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Posts tagged ‘How to Find the GCF’

How to find the GCF of 3+ Numbers — FAST … no prime factorizing


Suppose you need to find the GCF of three or more numbers, and you’d really prefer to avoid prime factorizing. Is there a way? Sure there is … here’s how.

 

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Example:  Find the GCF for  18, 42 and 96

Step 1)  Write the numbers down from left to right, like this:

………. 18     42     96

[FYI, the periods: …. are there just to indent the numbers. They have no mathematical meaning.]

Step 2)  Find any number that goes into all three numbers. You don’t need to choose the largest such number. Suppose we use the number 2. Write that number to the left of the three numbers. Then divide all three numbers by 2 and write the results below the numbers like this:

2    |  18     42     96
……..  9     21     48

Step 3)  Find another number that goes into all three remaining numbers. It could be the same number. If it is, use that. If not, use any other number that goes into the remaining numbers. In this example, 3 goes into all of them. So write down the 3 to the left and once again show the results of dividing, like this:

2    |  18     42     96
3    |    9     21     48
……… 3      7      16

Step 4)  You’ll eventually reach a stage at which there’s no other number that goes into all of the remaining numbers. Once at that stage, just multiply the numbers in the far-left column, the numbers you pulled out. In this case, those are the numbers:  2 and 3. Just multiply those numbers together, and that’s the GCF. So in this example, the GCF is 2 x 3 = 6, and that’s all there is to it.

Now try this yourself by doing these problems. Answers are below.

a)   18, 45, 108
b)   48, 80, 112
c)   32, 72, 112
d)   24, 60, 84, 132
e)   28,  42, 70, 126, 154

Answers:
a)   GCF =  9
b)   GCF =  16
c)   GCF =  8
d)   GCF =  12
e)   GCF =  14

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How to Find the GCF for Three or More Numbers


To find the GCF for three or more numbers,  follow these steps:

1)  Determine which of the given numbers is smallest, then find the smallest difference between any pair of numbers.

2)  See what is smaller:  the smallest number, or the smallest difference. Whichever one  is smallest, that number is the GPGCF (Greatest Possible GCF). That means that this is the biggest number that the GCF could possibly be. Or, more formally we would say:  The GCF, if it exists, must be less than or equal to the GPGCF.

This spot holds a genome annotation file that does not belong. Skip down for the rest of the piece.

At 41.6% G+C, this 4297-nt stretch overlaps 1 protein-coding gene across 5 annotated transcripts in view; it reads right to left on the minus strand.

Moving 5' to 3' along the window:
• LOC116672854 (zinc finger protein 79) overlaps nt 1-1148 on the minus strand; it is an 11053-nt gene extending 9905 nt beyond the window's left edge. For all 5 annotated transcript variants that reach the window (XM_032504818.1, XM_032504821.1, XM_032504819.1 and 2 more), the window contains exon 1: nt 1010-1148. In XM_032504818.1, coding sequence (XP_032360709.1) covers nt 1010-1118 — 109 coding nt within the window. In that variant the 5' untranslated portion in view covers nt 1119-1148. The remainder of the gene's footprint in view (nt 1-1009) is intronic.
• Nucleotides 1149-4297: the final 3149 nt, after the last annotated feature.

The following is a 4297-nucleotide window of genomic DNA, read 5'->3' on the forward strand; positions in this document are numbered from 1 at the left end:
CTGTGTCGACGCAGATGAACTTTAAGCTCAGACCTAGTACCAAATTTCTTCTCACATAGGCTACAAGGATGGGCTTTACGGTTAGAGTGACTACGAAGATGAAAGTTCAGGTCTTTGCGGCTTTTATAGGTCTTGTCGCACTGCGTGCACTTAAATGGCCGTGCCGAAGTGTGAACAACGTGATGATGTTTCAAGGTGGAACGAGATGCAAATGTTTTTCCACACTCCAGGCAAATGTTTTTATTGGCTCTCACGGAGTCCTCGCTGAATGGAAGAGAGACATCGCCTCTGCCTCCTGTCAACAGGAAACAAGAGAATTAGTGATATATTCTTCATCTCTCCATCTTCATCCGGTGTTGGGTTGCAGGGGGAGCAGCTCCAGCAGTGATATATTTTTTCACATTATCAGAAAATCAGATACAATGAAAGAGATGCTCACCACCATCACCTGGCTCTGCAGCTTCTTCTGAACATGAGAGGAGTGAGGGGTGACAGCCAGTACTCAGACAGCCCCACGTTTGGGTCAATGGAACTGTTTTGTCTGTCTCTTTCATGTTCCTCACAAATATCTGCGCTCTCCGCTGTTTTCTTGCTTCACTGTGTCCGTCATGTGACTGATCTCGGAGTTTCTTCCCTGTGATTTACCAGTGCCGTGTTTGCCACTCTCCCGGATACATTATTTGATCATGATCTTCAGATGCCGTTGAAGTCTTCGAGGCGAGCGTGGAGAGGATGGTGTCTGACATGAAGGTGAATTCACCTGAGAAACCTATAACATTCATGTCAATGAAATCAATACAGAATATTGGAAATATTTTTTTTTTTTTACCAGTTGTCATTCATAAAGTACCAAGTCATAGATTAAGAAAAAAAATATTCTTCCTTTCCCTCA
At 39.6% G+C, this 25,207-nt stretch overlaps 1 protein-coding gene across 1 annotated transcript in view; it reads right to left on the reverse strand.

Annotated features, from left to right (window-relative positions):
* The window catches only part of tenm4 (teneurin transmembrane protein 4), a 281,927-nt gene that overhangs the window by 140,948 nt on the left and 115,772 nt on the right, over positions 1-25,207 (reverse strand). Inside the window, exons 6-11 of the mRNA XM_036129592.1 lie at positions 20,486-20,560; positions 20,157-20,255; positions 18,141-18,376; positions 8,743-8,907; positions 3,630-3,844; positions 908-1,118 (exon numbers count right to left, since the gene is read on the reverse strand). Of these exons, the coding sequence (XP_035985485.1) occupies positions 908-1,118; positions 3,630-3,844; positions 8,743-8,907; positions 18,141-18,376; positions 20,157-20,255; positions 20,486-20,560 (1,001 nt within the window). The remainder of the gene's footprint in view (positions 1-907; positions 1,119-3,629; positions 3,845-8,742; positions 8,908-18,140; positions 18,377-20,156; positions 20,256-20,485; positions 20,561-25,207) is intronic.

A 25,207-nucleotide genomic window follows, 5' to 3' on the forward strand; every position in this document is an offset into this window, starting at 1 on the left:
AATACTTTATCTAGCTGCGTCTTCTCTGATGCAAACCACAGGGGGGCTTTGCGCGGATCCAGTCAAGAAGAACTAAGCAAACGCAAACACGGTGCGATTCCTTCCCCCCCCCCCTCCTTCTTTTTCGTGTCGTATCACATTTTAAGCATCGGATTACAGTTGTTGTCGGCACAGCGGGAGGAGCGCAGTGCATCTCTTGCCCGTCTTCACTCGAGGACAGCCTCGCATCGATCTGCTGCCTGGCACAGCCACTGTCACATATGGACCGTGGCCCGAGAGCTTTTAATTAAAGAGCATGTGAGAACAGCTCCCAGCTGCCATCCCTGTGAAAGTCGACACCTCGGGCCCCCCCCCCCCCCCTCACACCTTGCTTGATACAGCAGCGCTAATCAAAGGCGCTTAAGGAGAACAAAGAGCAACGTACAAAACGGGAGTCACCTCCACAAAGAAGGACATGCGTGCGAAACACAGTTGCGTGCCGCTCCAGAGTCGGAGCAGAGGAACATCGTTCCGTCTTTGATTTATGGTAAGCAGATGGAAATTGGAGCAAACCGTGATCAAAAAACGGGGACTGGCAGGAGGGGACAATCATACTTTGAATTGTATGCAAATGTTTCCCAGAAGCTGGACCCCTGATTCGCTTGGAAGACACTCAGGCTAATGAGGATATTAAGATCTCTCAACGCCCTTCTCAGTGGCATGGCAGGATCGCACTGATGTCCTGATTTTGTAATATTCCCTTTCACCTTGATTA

3)  Check if the GPGCF itself goes into all of the given numbers. If so, then it is the GCF. If not, list the factors of the GPGCF from  largest to the smallest and test them until you find the largest one that does divide evenly into the given numbers. The first factor (i.e., the largest factor) that divides evenly into the given numbers is, by definition, the GCF.

EXAMPLE:

Problem:  Find the GCF for 18, 30,  54.

1)  Note that the smallest number is 18, and  the smallest difference between the pairs is 12 [54 – 30 = 24;  54 – 18 = 36;  30 – 18 = 12] .

2)  Of those four quantities (the smallest number and the three differences), 12 is the least. This means that the
GPGCF = 12.

3) Check if 12 divides evenly into the three given numbers: 18, 30 and 54. In fact, 12 doesn’t divide evenly into ANY of these  numbers. Next we check the factors of 12, in order from largest to smallest. Those factors are: 6, 4, 3 and 2. The first of those that divides evenly into all three numbers is 6. [18 ÷ 6 = 3;  30 ÷ 6 = 5;  54 ÷ 6 = 9]. So the GCF = 6. And we are done.
MORE CHALLENGING PROBLEM:

Find the GCF for 24, 148, 200.

1)  Note that the smallest number is 24, and that the smallest difference between the pairs is 52 [200 – 148 = 52;  200 – 24 = 176;  148 – 24 = 124] .

2)  Of those four quantities (the smallest number and the three differences), 24 is the least. This means that for this problem, the GPGCF = 24.

3) Check if 24 divides evenly into the three given numbers: 24, 148 and 200. While 24 does divide evenly into 24, it does not divide evenly into 148 or 200. So next we check the factors of 24, in order from largest to smallest. Those factors are: 12, 8, 6, 4, 3 and 2. The first of those that divides evenly into the three given numbers is 4. [24 ÷ 4 = 6;  148 ÷ 4 = 37;  200 ÷ 4 = 50]. So the GCF = 4. And, once again, we are done.

The process may seem a bit long, but once you get used to it and start doing it in your mind, not on paper, you should find that it actually is quite fast. And you’ll find yourself figuring out the GCF for three or more numbers all in your mind — with no need for pencil and paper — while everyone around you will be making prime factor trees or using calculators. And surely that is a good feeling.

Josh Rappaport is the author of five books on math, including the Parents Choice-award winning Algebra Survival Guide. If you like how Josh explains these problems, you’ll certainly  like the Algebra Survival Guide and companion Workbook, both of which are available on Amazon.com  Just click the links in the sidebar for more information!